Fargo Public Works has been working around the clock since late December to clean up after a series of blizzards and winter storms. It has been hard for the department to try to keep up with the snowfall, but Public Works Director Ben Dow said he is committed to continuing the fight.
As of Feb. 24, Fargo had broken its 40-year-old record for February snowfall. After another 1.1” on Feb. 26, Fargo was sitting at 21.4” for the month and 47.8” for the 2018-19 winter season.
Average yearly snowfall for Fargo is 50.1”, just 2.3” more than we have now, and it isn’t even March yet. The snowfall, along with the relatively short span it has fallen in, has made for some interesting numbers.
“The first 50 days of 2019 (up to Feb. 19), we burned 53,480 gallons of diesel fuel,” Dow said. “We put over 5,073 hours of overtime in the first fifty days.”
That overtime comes as Public Works employees try to do what they can to keep the streets cleared and clean up as much as they can before the next snowfall, winter storm, or blizzard strikes. Public Works has two crews and when things get busy, they split the 24-hour day in half.
Right now, both crews are running 12-hour shifts, but the long hours over the past two months have left staff weary. They are going to try to scale it back to two 10-hour shifts next week if the weather cooperates. Dow also hopes everyone can get at least one day off this weekend.
The amount of snow that has been removed from city streets has kept the City of Fargo and contracted staff busy as well.
“At that time (Feb. 19), we were at 10,331 loads (of snow),” Dow said. “At that time, hauling snow – for trucks – we’d spent $263,000.”
Dow said the crew at night runs four large snowblowers attached to payloaders, as many maintainers as he can have on the street (his department has 10 right now), and anywhere from 18-22 dump trucks hauling snow all night long.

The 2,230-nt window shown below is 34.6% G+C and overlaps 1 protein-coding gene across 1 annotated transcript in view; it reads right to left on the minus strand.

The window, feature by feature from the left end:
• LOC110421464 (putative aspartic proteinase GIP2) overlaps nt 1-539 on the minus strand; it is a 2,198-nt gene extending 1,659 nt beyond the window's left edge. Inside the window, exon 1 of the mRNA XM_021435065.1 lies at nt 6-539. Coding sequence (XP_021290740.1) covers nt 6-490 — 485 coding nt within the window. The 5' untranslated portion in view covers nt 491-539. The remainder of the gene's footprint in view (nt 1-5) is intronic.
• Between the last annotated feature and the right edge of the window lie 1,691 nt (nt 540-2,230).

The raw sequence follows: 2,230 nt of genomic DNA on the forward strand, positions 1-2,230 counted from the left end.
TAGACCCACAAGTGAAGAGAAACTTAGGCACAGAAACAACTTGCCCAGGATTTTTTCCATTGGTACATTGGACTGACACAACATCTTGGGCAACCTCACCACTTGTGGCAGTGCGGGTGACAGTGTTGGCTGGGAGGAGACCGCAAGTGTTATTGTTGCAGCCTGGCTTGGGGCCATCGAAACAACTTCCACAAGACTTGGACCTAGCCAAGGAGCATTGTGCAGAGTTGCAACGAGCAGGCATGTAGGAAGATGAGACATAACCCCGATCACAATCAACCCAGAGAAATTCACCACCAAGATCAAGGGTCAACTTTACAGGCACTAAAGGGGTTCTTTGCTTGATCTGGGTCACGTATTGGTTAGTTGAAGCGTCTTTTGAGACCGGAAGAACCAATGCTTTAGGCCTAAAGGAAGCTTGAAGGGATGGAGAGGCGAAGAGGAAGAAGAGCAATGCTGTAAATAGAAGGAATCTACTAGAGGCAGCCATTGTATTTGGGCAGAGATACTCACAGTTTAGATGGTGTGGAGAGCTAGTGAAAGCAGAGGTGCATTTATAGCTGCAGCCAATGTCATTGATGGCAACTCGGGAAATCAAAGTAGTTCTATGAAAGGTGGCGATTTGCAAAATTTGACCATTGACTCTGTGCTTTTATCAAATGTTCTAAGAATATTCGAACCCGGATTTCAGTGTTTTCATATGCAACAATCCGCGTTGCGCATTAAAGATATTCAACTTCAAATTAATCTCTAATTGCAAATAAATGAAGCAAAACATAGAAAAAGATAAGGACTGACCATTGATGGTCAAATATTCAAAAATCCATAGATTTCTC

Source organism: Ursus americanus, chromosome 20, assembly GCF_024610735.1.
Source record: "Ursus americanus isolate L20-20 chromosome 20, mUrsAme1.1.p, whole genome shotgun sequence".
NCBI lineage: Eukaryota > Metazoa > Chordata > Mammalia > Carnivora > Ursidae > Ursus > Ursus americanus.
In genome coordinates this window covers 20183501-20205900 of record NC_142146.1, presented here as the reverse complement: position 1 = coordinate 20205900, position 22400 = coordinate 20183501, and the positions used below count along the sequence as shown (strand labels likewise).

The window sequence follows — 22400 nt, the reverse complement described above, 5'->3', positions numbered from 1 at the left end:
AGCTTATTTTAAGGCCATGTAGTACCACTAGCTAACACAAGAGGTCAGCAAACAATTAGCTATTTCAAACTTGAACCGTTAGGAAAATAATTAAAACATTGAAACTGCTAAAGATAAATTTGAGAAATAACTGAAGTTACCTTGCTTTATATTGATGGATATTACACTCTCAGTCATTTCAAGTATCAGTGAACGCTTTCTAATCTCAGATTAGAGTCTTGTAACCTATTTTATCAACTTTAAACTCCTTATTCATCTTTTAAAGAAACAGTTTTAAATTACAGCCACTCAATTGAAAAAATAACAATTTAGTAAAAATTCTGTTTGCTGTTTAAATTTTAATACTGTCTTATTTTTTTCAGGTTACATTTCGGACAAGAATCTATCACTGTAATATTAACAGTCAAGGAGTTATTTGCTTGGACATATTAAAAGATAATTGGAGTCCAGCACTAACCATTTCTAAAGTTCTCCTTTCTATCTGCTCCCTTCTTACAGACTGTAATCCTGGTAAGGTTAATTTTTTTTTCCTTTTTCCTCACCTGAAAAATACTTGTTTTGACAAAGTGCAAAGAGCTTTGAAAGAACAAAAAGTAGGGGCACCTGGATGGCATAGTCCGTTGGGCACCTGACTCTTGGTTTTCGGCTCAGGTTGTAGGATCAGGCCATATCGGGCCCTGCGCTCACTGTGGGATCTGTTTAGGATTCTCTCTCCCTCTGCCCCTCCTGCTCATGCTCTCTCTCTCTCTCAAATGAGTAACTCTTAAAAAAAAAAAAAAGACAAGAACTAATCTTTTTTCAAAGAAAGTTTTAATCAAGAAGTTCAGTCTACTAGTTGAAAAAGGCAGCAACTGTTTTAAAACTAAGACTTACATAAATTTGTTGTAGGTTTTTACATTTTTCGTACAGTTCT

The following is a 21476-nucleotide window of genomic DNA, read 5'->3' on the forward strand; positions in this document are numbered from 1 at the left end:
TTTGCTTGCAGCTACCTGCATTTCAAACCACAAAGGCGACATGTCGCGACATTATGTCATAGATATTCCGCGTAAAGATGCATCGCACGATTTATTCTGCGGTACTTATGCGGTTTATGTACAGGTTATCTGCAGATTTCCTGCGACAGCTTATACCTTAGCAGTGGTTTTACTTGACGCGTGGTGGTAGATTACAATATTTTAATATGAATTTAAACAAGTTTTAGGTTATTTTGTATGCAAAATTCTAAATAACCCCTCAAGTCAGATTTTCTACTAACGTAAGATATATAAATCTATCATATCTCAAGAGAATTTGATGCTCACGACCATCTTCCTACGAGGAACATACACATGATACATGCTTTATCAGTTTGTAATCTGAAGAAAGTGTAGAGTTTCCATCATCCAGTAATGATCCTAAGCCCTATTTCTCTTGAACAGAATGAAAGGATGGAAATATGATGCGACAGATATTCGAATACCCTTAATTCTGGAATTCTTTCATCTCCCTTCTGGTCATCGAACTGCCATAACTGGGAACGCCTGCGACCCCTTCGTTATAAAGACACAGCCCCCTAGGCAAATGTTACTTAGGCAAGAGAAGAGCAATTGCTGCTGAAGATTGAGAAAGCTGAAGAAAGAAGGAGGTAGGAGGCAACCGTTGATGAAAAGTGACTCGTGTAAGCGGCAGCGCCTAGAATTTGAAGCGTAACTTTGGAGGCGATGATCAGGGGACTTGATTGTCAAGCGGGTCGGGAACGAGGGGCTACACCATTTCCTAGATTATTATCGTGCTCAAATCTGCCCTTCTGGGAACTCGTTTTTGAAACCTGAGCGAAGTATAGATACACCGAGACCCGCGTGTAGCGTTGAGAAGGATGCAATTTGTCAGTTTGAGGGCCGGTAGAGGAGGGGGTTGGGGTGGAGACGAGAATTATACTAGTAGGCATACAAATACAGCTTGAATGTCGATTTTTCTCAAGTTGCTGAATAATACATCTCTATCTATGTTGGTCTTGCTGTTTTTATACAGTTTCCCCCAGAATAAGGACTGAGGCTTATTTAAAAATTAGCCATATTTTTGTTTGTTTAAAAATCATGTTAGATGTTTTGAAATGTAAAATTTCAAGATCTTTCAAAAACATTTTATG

The amount of snowfall, and the issues that come with it have left Dow and the Public Works staff thinking on their feet and changing strategy when necessary. One area that has been troublesome has been keeping equipment on the road.
“Cost of equipment repairs – at that point, we spent $179,000,” Dow said.
As of right now, only heavy equipment is getting serviced in the City of Fargo Central Garage. The rest of the vehicles are being sent out, so they can keep the shop open for snow removal equipment. Even with the shop open, some of the equipment has been sent out to vendors for repair.
“I’ve got equipment everywhere, as far as breakdowns. A lot of our stuff, the shops in town aren’t equipped to go as big. We’ve taken three transmissions out on graders, so the second one is in Aberdeen, South Dakota right now. The other one is in Sioux Falls. We ship the whole machine, but every shop is so busy.”
As for materials, Dow said Public Works has been using up sand and salt to treat the streets.
“We’ve gone through 3,000 tons of ice slicer, 4,000 tons of salt, and about 5,000 tons of sand/salt,” Dow said. “Right now, I’m going to have to order some more (sand/salt)”
Dow said he was hoping they could run the supply down as low as possible and empty the storage dome. He wants to do this so they can begin a new system of filling the storage dome full in the summer, rather than filling a half-full dome in the summer and refilling it at the beginning of the year when a new budget comes available.
“The dome is just about empty, and it was full at the beginning of the winter,” Dow said. “We are committed to using all our sand/salt supply up. [We want to] start with our buildings empty because we had been taking shipments in January. We got our budget aligned now, so we won’t have to take any shipments in the middle of winter anymore. [We want to] stock everything full in, say, September and get everything full. Before we had to wait until January 1 to order the rest.”
Taking shipments in the winter can cause problems if Public Works staff is busy because it could potentially take someone out of a plow to go to the storage dome to help unload materials.
This winter turned harsh at the end of December, but Dow said he and his crew are not going to back down from whatever Mother Nature sends their way.
“If people ask, ‘what are you guys doing?’ don’t worry, we’re not stopping,” Dow said. “We haven’t stopped one bit. We haven’t slowed down.”
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